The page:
Similarly, it was decided that the struggle against the twilight's hammer should be left up to the horde and the alliance banding together, which once again destroys the connection between the war and survival plots. The entire point there is that the horde and the alliance are forced to fight to acquire their necessities. Having the people who are supposedly suffering this massive resource shortage go neutral and not fight the alliance is a betrayal of that principle, because it means that they're either letting their own people starve to death, or it means that the supposed resource shortage isn't nearly as big as is required to justify the war.
Okay, so the sum up:
  • The war and survival plots are incompatible, because the former requires the world to be relatively intact, while the latter requires the world to be absolutely wrecked.
  • The war and struggle plots are incompatible, because the former requires there to be a necessity for people to fight the other major faction to survive, while the latter requires there to be a necessity for the two to be banding together without any real animosity to survive.
  • The survival and struggle plots are incompatible, because the former requires the factions to need every advantage to survive, while the latter requires the most useful people in a post-apocalyptic world to tell the others to go fend for themselves while they're off.

For the sake of convenience, I'm going to call the struggle plot the main plot, since all the end-level zones tie into it and a lot of the other stuff seems to get retconned out by the time of Mists of Pandaria so that that expansion can have a semi-intelligible setting.

Where I talk about questing experiences that are not Deepholm's
The main problem with these multiple plots becomes apparent with the questing, which just can't settle on what exactly they want the player to be.

If the game wanted to focus on the war between the horde and the alliance, it shouldn't have had all these neutral factions taking so much focus, and it shouldn't have had such a big role for its villains. The war is necessary for survival. The idea is that the horde cannot survive in its current state. The orcs, trolls, tauren and ogres will starve to death, while the forsaken will get annihilated by all the people they pissed off. Anyone in the horde being neutral is saying that they're fine with the extermination of their own people, as long as the others survive. Anyone in the alliance being neutral is saying that the lives of their own people is worth less than that of their enemies.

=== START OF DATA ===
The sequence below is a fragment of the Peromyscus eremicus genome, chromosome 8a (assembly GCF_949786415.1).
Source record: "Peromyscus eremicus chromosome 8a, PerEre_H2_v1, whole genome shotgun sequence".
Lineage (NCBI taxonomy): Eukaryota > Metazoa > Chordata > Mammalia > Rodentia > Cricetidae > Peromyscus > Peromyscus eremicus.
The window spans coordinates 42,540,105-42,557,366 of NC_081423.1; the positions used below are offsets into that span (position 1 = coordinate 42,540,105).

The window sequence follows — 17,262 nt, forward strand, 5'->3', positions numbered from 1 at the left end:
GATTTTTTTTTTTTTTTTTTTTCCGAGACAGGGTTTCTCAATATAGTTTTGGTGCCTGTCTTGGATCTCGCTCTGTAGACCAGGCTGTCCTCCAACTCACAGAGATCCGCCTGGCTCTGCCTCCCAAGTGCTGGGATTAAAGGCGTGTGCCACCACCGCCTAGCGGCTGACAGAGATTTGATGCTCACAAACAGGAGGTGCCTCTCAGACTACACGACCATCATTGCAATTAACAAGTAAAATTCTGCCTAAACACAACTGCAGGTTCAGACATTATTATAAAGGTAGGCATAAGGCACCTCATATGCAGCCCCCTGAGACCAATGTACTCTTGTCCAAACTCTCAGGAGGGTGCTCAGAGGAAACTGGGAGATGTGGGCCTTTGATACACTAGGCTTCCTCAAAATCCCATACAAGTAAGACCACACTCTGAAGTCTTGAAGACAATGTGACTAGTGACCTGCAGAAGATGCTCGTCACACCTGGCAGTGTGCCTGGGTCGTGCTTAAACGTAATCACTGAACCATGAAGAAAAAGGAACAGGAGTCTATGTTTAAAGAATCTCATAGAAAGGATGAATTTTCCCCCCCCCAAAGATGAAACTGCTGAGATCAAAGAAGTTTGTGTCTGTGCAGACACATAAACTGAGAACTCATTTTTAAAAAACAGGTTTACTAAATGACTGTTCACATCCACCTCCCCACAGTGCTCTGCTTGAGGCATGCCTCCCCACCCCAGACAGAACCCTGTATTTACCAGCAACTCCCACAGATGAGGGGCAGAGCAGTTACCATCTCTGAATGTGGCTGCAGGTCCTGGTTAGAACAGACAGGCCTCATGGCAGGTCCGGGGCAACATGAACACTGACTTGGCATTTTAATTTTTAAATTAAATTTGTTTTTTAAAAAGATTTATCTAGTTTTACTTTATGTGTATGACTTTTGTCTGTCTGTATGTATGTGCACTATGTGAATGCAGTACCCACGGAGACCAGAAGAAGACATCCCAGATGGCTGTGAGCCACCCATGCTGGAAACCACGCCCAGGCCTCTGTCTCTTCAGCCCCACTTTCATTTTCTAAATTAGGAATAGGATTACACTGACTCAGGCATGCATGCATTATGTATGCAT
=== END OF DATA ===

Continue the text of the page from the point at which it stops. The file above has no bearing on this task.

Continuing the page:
The earthen ring and the cenarion circle should fall apart, tauren and troll druids joining the former, wildhammer, broken and furbolg shamans joining the latter. Restoring the damage from the cataclysm is still their primary goal, but not at the cost of their own people.
Either the alliance would need to be absolutely wrecked by the cataclysm, or the horde would need a significant amount of new members to give the conflict any semblance of balance. I prefer the latter, since it could open up a bunch of new fronts and allows for more complex battles. Rather than the original noble barbarians, Garrosh would lead the horde into becoming a coalition of those who risk extinction. The remains of the goblin cartels, the shattered troll tribes, the various ogre clans. They're all stuck in places where they can't possibly survive, and their only hope is to gain new land. Both the horde and the alliance remain sympathetic because they're fighting for their very lives, and a solution where no one dies is impossible.
Of course, it would be kind of hard to provide such an expansion with any sort of climax that's also connected to the cataclysm, so I'm not sure it makes for the best WoW story. Maybe slowly unveil that the horde and the alliance have been thoroughly infiltrated by the twilight's hammer or the black dragonflight (doing their best to make the damage from the cataclysm even worse), and are planning to take over in one fell swoop once both factions have been sufficiently weakened.